The applications of OSLO for passenger transport include the detection of humans in search and rescue operations, the detection of floating debris and sea mammals and the monitoring of ocean waves for sail planning.
Any major disaster initiates search and rescue operations with the goal to detect and localise humans in the surface layer, in order to save their lives. A surveillance system like OSLO can help to detect humans in the surface layer in a limited amount of time. And time is crucial — it can decide between life and death.
Floating debris like containers, miss-located navigation marks and drifting fishing equipment along the main sailing routes causes a significant financial loss due to unexpected repairs (mostly yard repairs), stop or delay in operation or excessive fuel costs (for instance, by towing a fishing net across the Atlantic).
For example, at any given time there are up to 10.000 containers floating along these highways of the seas. These containers are lost by ships and occasionally hit by more than one vessel before they sink (as it has been the case in the English Channel). Moreover, containers tend to float just under the surface for a considerable period of time (up to 3 months before they sink) and can therefore not be detected by the human eye or a radar system, but they can be detected by the OSLO system.
Ship striking of mammals (such as whales) happens more frequently nowadays as the ship traffic density increases. As a consequence, some countries now enforce ships to sail at cruising speeds lower than normal in the belief that this would reduce the frequency of mammal striking. Just recently these restrictions have been expanded to cover larger geographical areas and the number and amount of speed violation fines have increased. Speed reductions have (economical) impacts on the shipping companies but also the negative publishing of the many striking events, particularly for the cruise industry.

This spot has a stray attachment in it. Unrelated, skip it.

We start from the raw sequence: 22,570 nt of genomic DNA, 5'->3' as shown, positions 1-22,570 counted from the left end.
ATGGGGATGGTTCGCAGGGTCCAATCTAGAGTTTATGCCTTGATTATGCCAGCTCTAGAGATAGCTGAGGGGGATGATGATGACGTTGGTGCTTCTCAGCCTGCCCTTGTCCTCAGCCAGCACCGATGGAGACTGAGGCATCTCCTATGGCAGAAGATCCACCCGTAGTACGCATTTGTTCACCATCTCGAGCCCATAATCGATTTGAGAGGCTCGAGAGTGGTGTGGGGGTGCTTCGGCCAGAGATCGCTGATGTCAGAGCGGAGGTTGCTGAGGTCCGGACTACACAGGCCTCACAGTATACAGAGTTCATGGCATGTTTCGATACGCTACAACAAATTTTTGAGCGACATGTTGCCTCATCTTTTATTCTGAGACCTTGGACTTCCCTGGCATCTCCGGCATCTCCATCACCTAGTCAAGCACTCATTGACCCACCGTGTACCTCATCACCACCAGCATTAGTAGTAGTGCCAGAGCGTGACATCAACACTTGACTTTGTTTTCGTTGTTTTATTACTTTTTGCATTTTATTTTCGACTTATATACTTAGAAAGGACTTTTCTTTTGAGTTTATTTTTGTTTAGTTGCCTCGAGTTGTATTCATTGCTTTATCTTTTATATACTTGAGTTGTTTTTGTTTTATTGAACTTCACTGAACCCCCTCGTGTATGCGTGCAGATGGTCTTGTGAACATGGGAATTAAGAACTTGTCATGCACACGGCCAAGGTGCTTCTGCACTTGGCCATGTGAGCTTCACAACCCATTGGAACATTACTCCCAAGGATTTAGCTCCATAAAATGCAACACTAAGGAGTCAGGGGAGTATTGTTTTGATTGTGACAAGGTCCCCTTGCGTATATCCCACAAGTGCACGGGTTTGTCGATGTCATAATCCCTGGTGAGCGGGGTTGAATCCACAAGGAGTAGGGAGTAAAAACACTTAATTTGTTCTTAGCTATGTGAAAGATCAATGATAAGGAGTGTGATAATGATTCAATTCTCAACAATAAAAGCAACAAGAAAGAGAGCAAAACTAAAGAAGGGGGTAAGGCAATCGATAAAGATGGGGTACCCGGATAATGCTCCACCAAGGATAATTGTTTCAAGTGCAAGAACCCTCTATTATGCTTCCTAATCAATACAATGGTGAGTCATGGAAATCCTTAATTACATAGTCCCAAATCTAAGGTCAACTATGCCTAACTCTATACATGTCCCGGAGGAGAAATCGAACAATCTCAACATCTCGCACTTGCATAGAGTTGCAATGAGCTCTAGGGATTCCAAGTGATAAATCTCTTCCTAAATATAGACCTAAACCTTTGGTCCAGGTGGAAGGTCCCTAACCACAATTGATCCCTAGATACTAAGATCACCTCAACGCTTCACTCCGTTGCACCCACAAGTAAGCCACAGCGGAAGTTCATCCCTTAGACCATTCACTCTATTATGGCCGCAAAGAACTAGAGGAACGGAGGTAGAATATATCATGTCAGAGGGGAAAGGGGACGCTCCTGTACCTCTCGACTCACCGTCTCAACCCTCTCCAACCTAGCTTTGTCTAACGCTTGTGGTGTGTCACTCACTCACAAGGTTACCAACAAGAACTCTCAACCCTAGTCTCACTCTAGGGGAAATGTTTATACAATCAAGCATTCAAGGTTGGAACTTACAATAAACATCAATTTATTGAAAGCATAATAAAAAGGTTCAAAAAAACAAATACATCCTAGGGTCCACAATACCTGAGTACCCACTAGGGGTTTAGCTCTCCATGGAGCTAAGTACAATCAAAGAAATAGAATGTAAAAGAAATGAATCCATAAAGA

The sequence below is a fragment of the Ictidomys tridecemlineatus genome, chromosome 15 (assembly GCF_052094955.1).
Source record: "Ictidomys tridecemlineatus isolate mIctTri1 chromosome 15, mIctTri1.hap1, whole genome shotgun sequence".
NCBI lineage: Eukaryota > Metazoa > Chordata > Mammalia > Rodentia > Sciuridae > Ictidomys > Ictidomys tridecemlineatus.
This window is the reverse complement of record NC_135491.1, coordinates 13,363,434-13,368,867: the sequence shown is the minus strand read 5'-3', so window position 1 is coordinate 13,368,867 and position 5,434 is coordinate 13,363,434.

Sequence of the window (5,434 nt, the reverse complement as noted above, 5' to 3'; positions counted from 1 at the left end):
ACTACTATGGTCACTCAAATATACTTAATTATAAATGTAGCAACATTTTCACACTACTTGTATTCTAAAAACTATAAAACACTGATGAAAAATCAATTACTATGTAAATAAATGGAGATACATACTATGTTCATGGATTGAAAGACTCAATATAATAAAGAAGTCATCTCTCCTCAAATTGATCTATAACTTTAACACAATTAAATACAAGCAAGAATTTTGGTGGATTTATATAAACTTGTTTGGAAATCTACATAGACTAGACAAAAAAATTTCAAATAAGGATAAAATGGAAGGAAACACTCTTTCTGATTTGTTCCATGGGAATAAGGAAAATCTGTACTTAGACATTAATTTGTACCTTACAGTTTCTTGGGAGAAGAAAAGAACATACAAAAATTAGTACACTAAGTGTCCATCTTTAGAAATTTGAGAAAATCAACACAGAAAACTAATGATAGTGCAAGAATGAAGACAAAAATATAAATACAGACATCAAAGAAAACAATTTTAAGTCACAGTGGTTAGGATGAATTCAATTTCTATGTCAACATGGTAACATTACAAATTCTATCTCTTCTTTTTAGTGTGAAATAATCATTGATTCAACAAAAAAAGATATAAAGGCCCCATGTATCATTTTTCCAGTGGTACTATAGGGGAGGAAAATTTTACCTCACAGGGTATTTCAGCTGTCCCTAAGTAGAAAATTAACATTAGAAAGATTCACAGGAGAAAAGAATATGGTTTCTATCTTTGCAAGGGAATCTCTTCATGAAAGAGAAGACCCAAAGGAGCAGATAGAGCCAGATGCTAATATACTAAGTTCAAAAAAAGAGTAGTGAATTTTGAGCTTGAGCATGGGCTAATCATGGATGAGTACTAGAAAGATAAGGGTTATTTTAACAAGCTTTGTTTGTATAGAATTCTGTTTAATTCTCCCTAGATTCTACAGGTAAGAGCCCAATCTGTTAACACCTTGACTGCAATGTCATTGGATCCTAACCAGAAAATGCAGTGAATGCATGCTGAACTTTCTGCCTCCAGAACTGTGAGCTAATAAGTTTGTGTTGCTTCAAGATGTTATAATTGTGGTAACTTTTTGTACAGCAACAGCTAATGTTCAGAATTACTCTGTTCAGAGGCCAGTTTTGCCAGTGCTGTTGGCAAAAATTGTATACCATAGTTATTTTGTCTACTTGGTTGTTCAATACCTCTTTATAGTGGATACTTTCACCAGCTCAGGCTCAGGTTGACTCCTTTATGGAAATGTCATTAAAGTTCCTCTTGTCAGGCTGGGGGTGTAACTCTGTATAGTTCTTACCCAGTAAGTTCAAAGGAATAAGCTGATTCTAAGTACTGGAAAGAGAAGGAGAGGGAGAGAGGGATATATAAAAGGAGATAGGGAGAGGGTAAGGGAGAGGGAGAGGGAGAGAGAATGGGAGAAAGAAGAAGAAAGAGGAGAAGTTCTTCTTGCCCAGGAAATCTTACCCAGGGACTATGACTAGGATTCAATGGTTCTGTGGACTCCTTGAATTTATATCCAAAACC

With OSLO as a surveillance system, mammals can be detected and tracked in a sufficient distance, such that an average-sized vessel will be able to avoid striking mammals at normal cruising speeds (about 20 knots). This application will be promoted to respective authorities with the goal to allow ships that are equipped with an OSLO system to operate at unrestricted cruising speeds.
Sail planning for fuel and emission reduction, improved sailing time and the reduction of maintenance costs depends on accurate observational input to a sail plan model. The most crucial observational parameter for these models is ocean wave information, preferably ocean wave spectra. The high-value shipping today has very few means to accurately observe the ocean waves properties (height, propagation speed and direction). Mostly they are using the traditional means of human assessment that is reported in the logbook, which is prone to errors and inefficient in terms of the time spent. A system like OSLO makes it possible to monitor ocean waves and retrieve all relevant wave information that is required for sail plan models.